14. Jan 9, 2012 #13
    Oh you'll most certainly gain weight. You said "get fat." All dependant on types of calories and fitness rigor.

    I did notice the post dates. I figured I'd try to bring it back to life. Looks like I may be succeeding.
  15. Jan 9, 2012 #14
    Sorry, Warren said that. Not you. My mistake.
  16. Jan 9, 2012 #15


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    Ok, I'll let you slide, but I think chroot meant gaining weight. Others in the thread were using getting fat when they meant gaining weight.
  17. Jan 10, 2012 #16
    Haha thanks. Yeah, I figured. Funny how "weight" automatically means "fat" to most people.
  18. Jan 10, 2012 #17


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    @Cadderiac, since a bodybuilder does gain weight, although his body fat as a percentage of weight may drop, could he also gain fat in absolute terms eventually?
  19. Jan 12, 2012 #18


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    Ok, let's say an average man starts off at 70 kg, 15 % body fat by weight would be 10.5 kg of fat.

    If he becomes a bodybuilder with 8% body fat. To have at least 10.5 kg of fat, he would have to weigh x kg: 8x/100 = 10.5 => x=10.5*100/8 = 131.25 kg.

    That's considerably heavier than Wikipedia's best guess for Arnold's weight of 120 kg. So it seems it could indeed be hard to gain fat by eating more calories of the right type and with the appropriate training.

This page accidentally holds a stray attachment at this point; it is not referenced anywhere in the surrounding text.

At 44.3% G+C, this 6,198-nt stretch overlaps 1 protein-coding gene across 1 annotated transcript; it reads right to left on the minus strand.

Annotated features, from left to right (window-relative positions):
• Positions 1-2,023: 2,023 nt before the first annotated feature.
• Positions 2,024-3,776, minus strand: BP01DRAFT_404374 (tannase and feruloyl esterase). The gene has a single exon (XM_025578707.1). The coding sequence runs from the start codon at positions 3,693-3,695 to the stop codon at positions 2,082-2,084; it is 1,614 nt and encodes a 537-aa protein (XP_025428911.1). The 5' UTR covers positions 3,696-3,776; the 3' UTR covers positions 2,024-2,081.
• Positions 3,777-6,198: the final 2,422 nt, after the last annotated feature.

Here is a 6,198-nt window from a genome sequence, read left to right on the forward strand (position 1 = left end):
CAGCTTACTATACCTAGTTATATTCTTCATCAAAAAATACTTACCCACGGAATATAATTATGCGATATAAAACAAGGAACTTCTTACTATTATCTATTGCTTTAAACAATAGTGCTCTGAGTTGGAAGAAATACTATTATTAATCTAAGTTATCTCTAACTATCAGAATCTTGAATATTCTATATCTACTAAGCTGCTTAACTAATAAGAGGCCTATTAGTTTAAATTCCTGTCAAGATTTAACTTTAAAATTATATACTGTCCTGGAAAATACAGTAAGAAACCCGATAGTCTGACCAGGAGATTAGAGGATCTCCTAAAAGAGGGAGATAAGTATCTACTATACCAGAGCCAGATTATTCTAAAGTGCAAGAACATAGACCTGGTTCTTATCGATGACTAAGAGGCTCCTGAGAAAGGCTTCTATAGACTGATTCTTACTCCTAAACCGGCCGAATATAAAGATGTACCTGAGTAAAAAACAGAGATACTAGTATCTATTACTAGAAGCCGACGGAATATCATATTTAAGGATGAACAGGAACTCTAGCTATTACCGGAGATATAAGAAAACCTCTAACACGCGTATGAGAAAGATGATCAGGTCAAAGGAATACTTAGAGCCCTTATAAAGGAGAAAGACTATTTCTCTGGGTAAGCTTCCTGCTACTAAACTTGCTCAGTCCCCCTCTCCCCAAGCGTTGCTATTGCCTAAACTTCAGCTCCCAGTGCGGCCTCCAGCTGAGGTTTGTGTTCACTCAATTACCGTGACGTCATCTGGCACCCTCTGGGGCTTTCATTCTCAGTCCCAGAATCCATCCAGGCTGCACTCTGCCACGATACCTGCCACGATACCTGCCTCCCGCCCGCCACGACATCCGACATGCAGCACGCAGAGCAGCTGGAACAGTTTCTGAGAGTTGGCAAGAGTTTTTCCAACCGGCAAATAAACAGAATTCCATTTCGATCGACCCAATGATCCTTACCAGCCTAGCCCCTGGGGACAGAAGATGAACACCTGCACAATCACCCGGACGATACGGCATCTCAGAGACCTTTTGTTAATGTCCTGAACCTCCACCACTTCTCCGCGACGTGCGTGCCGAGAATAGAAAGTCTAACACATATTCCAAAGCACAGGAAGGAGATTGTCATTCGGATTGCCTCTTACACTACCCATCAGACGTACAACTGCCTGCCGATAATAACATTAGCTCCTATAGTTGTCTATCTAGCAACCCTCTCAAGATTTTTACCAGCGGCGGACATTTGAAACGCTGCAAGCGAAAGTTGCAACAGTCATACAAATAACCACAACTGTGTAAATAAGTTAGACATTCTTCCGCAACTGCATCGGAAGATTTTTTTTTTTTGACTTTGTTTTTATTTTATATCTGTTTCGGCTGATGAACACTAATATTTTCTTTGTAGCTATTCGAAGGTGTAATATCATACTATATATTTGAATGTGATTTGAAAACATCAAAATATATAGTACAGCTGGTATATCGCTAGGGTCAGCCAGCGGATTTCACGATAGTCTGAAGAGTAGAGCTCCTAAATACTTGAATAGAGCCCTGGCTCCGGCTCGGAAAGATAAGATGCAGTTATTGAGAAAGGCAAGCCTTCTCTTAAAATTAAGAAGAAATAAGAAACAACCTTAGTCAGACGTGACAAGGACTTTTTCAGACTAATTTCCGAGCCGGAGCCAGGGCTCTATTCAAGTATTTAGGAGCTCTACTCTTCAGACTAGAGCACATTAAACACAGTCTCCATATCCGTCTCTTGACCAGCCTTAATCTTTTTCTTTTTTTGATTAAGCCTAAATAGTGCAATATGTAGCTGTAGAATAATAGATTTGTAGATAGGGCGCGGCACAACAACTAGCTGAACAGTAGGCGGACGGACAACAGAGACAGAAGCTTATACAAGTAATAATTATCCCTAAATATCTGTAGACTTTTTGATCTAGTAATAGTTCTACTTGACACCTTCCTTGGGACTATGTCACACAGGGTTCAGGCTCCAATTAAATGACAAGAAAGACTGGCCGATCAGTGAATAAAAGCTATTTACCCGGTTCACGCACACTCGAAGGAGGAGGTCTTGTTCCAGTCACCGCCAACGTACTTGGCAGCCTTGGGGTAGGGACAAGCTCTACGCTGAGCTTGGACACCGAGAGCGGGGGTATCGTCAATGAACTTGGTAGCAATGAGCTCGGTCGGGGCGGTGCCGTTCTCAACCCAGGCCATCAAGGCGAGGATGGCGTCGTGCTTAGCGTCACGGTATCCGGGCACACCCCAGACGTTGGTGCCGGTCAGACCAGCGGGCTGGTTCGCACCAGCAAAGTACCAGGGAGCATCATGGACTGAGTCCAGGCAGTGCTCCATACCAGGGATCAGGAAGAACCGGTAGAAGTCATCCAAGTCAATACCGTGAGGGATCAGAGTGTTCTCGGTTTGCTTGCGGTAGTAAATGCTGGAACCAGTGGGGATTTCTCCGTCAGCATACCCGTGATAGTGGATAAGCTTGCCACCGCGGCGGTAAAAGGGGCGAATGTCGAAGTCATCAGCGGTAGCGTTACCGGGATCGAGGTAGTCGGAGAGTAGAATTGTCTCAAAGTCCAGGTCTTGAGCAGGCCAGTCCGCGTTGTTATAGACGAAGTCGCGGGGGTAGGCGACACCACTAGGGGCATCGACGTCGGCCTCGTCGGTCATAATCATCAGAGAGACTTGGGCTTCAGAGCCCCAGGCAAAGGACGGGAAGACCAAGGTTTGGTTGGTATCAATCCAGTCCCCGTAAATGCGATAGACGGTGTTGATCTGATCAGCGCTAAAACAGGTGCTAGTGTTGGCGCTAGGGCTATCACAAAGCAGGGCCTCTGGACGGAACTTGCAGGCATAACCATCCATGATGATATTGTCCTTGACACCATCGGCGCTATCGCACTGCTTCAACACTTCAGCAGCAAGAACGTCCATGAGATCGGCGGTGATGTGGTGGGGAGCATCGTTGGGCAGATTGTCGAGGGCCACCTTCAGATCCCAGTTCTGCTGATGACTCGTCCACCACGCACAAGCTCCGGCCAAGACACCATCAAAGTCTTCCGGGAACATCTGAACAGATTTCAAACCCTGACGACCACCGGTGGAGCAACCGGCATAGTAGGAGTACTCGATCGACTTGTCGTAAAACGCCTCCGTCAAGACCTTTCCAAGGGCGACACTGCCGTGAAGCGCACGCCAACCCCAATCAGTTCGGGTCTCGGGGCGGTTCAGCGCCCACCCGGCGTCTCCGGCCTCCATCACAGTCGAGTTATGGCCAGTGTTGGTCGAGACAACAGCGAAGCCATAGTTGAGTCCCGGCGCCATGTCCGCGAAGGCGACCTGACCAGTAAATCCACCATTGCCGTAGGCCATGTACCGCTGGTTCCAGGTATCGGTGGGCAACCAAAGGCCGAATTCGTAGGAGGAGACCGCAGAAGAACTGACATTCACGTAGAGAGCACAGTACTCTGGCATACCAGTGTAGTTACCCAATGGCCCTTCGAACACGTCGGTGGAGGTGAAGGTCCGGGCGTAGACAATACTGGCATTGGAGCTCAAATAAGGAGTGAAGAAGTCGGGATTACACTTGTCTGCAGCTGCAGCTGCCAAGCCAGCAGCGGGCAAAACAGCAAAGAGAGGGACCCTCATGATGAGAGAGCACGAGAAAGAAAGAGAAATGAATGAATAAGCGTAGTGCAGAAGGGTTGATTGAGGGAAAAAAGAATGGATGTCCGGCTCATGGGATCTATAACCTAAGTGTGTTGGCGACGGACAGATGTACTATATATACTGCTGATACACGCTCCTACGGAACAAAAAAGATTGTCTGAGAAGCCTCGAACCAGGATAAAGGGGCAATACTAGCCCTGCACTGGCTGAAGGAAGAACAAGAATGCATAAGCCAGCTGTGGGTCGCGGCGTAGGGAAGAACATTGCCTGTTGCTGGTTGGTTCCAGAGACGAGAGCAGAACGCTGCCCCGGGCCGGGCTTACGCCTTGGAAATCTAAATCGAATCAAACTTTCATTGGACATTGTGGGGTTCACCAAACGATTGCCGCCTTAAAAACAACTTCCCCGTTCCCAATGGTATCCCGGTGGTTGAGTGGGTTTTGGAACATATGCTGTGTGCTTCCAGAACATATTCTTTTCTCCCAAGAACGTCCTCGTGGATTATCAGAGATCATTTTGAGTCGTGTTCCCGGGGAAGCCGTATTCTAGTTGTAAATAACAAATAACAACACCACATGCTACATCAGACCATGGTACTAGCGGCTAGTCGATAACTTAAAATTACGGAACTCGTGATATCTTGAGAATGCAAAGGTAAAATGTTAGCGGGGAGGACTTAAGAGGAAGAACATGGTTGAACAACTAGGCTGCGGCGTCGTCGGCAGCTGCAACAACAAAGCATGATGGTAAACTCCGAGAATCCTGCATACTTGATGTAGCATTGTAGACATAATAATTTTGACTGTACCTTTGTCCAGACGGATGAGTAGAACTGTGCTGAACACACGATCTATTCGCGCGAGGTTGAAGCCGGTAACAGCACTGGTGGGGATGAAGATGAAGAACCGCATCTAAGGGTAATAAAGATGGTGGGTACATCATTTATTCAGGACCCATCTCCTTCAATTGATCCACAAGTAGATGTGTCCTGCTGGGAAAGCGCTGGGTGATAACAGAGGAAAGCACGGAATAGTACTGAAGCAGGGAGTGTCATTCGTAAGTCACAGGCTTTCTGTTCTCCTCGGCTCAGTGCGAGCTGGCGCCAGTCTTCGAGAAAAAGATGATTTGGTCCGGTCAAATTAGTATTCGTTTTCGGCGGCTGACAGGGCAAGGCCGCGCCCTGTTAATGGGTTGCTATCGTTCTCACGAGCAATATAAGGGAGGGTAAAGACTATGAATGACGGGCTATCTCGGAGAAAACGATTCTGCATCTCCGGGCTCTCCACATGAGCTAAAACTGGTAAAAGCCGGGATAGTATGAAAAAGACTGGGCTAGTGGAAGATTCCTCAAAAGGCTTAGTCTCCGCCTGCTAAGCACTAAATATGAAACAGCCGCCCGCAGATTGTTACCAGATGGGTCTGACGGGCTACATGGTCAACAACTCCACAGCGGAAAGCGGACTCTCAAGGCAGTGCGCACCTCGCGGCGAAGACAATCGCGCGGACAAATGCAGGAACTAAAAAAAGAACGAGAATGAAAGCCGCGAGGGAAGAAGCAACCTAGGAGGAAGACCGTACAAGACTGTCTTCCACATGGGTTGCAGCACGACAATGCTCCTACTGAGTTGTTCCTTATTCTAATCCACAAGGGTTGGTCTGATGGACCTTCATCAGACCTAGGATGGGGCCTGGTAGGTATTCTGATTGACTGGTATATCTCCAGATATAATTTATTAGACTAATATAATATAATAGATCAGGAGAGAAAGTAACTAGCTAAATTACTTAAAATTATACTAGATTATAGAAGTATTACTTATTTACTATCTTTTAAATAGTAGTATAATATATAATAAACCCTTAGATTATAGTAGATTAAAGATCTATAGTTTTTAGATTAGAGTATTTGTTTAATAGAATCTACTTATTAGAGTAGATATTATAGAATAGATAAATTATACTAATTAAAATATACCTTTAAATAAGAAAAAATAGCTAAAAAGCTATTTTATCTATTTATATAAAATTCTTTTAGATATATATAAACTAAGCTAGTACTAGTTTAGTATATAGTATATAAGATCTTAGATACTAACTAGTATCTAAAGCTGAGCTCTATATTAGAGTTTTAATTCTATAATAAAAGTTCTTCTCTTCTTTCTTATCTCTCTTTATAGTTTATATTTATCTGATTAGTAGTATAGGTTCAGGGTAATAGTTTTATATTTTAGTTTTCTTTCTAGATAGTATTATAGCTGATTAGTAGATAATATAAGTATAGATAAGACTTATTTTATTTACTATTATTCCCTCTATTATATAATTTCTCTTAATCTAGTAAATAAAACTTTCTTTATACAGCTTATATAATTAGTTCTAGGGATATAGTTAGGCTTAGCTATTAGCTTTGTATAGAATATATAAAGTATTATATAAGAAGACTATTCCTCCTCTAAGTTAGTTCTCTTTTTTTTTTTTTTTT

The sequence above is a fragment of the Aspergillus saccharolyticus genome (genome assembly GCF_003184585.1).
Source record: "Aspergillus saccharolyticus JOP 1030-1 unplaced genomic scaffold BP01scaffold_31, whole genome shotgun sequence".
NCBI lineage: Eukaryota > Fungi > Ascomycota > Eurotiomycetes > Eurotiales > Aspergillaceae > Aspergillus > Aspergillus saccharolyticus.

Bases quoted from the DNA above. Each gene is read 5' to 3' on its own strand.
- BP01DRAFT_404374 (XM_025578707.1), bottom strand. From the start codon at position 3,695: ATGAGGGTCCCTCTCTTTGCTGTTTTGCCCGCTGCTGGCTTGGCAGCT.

20. Jan 21, 2012 #19
    Many fruits are actually quite high in calories because of high amounts of sugar. Natural sugar or not, too much can make you pack on the pounds.

    So it's definitely possible to eat a ton of "healthy" stuff like plums, grapes, etc. and get fat. "but... it's healthy!!!" you say..

    Healthy or not, it's still a lot of calories, and something to consider.
  21. Feb 6, 2012 #20
    Find one person in the United States that became obese by eating too many natural fruits. Honestly, there are bigger fish to fry: sedentary lifestyles and junk food.

    By the way, BMI is a pretty decent indicator for people who aren't body builders. Most people, even most athletic people, do not have to worry about their muscle mass pushing them into an obese BMI level. By decent indicator, I mean it's something the average person can figure out without complex calculations or measurements.